Date of Completion
Executive function, multi-scale measures, fractal, diffusion
Dr. James A. Dixon
Dr. Marie Coppola
Dr. Heather Bortfeld
Field of Study
Cognitive control is a central issue in developmental psychology. Traditional theories of psychology solve this problem by positing a top-down central executive, which coordinates cognitive resources in pursuit of goals. We propose an alternative explanation: cognitive control arises from physical interactions across many different timescales within the system. We examined whether measures of individual differences of these multi-scale interactions could predict individual differences in executive function development. Preschool-aged participants were asked to complete a series of executive function tasks while we tracked the motion of their dominant hand. We found that multi-scale interactions differed depending on experimental constraints. We also found that individual differences on multi-scale interactions correlated with individual differences of behavioral measures. These results suggest that multi-scale measures can be used to measure executive function, and that changes in multi-scale effects may be the drivers of change in cognition.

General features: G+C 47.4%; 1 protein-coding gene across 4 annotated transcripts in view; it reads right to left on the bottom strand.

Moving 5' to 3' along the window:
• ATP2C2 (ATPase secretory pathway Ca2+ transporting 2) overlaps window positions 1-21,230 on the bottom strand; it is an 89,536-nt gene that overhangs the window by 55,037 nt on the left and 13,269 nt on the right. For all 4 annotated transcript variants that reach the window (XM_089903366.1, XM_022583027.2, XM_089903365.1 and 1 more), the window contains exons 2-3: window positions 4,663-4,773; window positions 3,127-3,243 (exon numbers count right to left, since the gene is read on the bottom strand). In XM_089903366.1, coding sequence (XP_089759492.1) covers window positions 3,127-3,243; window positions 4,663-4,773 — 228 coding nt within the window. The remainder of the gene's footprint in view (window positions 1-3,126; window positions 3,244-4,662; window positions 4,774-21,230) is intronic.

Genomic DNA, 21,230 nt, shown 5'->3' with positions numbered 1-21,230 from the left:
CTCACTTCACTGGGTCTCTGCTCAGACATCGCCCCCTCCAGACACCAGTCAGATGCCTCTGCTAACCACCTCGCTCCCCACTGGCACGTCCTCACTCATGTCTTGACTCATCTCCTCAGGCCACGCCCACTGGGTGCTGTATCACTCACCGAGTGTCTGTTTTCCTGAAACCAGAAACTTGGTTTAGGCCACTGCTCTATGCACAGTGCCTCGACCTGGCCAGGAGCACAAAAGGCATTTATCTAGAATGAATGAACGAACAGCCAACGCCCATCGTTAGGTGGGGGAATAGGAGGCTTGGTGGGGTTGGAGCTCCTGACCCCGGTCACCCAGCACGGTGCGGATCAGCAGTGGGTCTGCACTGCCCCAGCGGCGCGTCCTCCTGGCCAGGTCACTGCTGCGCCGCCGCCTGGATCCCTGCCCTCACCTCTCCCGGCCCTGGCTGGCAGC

Anastas, Jason, "Individual Differences on Multi-scale Measures of Executive Function" (2013). Doctoral Dissertations. 177.